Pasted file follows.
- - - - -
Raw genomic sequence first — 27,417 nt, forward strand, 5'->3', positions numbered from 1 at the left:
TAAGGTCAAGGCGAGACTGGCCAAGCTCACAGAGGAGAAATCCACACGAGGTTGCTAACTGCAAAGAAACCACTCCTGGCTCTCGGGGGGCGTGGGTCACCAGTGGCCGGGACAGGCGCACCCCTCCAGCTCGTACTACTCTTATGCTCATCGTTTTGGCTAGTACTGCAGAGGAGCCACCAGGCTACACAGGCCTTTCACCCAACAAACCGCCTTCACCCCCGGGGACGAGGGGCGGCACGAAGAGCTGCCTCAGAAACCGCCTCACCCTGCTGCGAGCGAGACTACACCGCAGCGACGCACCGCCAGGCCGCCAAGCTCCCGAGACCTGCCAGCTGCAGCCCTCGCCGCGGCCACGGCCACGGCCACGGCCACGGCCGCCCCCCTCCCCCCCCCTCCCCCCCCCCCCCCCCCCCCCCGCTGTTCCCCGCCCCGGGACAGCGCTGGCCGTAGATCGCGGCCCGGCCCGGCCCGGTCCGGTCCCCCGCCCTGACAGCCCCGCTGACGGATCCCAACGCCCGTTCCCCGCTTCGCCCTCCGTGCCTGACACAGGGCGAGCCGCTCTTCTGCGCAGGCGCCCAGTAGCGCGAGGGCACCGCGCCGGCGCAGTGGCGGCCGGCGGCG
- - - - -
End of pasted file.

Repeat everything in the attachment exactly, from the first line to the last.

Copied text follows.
Raw genomic sequence first — 27,417 nt, forward strand, 5'->3', positions numbered from 1 at the left:
TAAGGTCAAGGCGAGACTGGCCAAGCTCACAGAGGAGAAATCCACACGAGGTTGCTAACTGCAAAGAAACCACTCCTGGCTCTCGGGGGGCGTGGGTCACCAGTGGCCGGGACAGGCGCACCCCTCCAGCTCGTACTACTCTTATGCTCATCGTTTTGGCTAGTACTGCAGAGGAGCCACCAGGCTACACAGGCCTTTCACCCAACAAACCGCCTTCACCCCCGGGGACGAGGGGCGGCACGAAGAGCTGCCTCAGAAACCGCCTCACCCTGCTGCGAGCGAGACTACACCGCAGCGACGCACCGCCAGGCCGCCAAGCTCCCGAGACCTGCCAGCTGCAGCCCTCGCCGCGGCCACGGCCACGGCCACGGCCACGGCCGCCCCCCTCCCCCCCCCTCCCCCCCCCCCCCCCCCCCCCCGCTGTTCCCCGCCCCGGGACAGCGCTGGCCGTAGATCGCGGCCCGGCCCGGCCCGGTCCGGTCCCCCGCCCTGACAGCCCCGCTGACGGATCCCAACGCCCGTTCCCCGCTTCGCCCTCCGTGCCTGACACAGGGCGAGCCGCTCTTCTGCGCAGGCGCCCAGTAGCGCGAGGGCACCGCGCCGGCGCAGTGGCGGCCGGCGGCG